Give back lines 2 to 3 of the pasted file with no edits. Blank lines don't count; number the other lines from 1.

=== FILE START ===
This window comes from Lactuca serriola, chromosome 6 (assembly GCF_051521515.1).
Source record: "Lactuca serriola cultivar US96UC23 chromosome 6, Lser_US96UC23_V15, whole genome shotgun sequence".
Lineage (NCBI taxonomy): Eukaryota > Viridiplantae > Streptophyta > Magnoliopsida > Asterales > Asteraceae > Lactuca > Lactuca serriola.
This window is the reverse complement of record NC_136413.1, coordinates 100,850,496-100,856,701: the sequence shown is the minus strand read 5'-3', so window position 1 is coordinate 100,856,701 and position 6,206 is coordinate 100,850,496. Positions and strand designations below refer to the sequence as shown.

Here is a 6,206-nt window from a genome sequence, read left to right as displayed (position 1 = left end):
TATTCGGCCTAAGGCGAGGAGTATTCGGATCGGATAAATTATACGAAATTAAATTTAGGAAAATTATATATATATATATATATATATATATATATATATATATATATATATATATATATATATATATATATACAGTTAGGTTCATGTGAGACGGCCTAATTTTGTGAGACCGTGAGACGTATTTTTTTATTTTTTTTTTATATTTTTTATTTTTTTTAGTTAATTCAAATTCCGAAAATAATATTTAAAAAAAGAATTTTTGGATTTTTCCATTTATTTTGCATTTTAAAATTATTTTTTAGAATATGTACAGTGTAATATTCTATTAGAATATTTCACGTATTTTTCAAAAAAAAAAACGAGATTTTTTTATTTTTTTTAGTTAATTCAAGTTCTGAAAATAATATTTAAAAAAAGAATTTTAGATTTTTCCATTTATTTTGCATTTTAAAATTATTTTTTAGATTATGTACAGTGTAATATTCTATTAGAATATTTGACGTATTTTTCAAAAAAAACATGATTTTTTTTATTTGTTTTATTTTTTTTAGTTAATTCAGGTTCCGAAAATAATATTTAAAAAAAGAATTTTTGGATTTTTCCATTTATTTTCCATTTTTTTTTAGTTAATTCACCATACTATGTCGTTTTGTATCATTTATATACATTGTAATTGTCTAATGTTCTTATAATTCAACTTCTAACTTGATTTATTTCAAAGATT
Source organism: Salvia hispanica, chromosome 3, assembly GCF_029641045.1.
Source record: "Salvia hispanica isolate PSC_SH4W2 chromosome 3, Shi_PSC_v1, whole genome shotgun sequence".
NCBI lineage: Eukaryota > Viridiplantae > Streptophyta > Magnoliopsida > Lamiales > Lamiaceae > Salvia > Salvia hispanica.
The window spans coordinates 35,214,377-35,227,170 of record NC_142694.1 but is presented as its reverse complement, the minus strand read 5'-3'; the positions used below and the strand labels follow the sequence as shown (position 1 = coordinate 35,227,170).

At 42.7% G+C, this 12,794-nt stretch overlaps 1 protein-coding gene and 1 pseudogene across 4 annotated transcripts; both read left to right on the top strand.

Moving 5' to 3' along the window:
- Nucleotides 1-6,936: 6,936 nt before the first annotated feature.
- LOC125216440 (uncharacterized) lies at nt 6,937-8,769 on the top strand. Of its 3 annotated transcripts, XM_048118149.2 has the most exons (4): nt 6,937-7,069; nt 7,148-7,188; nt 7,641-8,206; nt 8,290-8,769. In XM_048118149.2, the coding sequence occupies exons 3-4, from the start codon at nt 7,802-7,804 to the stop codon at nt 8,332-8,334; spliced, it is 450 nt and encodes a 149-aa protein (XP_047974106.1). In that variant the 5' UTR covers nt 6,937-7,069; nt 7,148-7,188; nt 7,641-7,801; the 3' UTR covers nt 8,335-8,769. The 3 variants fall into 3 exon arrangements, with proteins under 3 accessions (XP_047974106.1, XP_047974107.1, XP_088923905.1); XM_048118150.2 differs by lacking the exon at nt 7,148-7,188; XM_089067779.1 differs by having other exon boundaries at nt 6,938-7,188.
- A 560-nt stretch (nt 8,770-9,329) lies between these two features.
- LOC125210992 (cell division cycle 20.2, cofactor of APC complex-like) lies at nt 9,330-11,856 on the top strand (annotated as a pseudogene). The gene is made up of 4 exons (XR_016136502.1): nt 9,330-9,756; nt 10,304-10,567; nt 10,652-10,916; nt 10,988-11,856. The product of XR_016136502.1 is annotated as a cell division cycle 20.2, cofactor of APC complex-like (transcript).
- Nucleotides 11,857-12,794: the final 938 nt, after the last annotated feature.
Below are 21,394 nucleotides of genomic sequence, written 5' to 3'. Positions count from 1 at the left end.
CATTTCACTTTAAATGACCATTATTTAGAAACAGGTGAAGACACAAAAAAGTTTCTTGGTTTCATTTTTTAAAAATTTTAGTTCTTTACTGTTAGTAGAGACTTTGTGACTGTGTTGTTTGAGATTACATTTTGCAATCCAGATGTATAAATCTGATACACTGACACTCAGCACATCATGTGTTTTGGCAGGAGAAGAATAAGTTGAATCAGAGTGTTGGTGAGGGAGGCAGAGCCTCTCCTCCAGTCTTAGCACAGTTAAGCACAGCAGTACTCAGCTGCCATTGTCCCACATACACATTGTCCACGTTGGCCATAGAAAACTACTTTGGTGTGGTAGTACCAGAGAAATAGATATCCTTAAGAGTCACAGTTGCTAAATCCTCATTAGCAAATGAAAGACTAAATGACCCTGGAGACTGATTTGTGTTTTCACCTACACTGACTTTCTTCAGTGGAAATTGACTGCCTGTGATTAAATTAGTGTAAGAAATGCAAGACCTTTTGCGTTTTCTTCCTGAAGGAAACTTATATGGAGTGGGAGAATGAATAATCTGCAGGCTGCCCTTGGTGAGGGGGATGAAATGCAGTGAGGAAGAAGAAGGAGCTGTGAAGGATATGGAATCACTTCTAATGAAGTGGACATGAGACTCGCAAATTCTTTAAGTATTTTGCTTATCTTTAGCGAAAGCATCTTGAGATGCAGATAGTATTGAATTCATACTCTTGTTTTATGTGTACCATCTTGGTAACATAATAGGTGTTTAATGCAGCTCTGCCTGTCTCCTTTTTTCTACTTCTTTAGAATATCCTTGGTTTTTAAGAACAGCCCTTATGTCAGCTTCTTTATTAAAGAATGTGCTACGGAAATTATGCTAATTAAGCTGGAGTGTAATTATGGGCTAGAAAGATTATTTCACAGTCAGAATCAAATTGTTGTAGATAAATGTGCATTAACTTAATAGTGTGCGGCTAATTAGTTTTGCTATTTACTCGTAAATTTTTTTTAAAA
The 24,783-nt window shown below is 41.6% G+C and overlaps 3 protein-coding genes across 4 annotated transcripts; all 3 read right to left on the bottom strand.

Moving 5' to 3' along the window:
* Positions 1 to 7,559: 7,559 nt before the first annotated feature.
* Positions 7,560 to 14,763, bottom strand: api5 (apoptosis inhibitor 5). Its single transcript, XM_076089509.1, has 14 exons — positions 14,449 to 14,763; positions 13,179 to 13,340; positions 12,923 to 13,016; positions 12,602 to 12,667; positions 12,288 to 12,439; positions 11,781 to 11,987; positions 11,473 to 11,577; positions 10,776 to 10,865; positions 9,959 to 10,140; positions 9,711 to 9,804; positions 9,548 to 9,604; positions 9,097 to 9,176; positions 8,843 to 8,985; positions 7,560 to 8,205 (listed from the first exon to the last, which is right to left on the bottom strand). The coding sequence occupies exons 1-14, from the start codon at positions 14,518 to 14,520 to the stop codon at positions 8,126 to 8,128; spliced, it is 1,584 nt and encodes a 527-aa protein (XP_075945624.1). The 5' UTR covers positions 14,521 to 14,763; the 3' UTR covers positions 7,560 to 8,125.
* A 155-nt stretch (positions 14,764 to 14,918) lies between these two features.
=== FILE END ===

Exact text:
Source record: "Lactuca serriola cultivar US96UC23 chromosome 6, Lser_US96UC23_V15, whole genome shotgun sequence".
Lineage (NCBI taxonomy): Eukaryota > Viridiplantae > Streptophyta > Magnoliopsida > Asterales > Asteraceae > Lactuca > Lactuca serriola.